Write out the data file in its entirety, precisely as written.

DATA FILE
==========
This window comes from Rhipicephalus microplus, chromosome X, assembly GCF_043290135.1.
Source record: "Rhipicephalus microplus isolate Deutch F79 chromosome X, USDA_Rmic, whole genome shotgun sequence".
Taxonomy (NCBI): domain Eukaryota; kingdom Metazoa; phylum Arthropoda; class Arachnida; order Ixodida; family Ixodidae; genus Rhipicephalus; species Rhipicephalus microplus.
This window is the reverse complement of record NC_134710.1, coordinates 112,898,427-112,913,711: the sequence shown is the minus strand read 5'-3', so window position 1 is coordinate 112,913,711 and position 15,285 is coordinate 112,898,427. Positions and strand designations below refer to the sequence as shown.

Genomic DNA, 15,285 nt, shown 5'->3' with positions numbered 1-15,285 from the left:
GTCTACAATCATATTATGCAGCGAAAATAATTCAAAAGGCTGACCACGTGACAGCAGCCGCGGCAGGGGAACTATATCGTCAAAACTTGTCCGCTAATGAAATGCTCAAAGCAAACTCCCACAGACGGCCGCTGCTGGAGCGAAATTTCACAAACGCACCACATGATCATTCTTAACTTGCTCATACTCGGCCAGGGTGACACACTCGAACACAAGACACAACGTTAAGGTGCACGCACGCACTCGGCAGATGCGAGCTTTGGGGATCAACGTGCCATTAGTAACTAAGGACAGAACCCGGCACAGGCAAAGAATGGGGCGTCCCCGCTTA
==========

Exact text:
This window comes from Rhipicephalus microplus, chromosome X, assembly GCF_043290135.1.
Source record: "Rhipicephalus microplus isolate Deutch F79 chromosome X, USDA_Rmic, whole genome shotgun sequence".
Taxonomy (NCBI): domain Eukaryota; kingdom Metazoa; phylum Arthropoda; class Arachnida; order Ixodida; family Ixodidae; genus Rhipicephalus; species Rhipicephalus microplus.
This window is the reverse complement of record NC_134710.1, coordinates 112,898,427-112,913,711: the sequence shown is the minus strand read 5'-3', so window position 1 is coordinate 112,913,711 and position 15,285 is coordinate 112,898,427. Positions and strand designations below refer to the sequence as shown.

Genomic DNA, 15,285 nt, shown 5'->3' with positions numbered 1-15,285 from the left:
GTCTACAATCATATTATGCAGCGAAAATAATTCAAAAGGCTGACCACGTGACAGCAGCCGCGGCAGGGGAACTATATCGTCAAAACTTGTCCGCTAATGAAATGCTCAAAGCAAACTCCCACAGACGGCCGCTGCTGGAGCGAAATTTCACAAACGCACCACATGATCATTCTTAACTTGCTCATACTCGGCCAGGGTGACACACTCGAACACAAGACACAACGTTAAGGTGCACGCACGCACTCGGCAGATGCGAGCTTTGGGGATCAACGTGCCATTAGTAACTAAGGACAGAACCCGGCACAGGCAAAGAATGGGGCGTCCCCGCTTA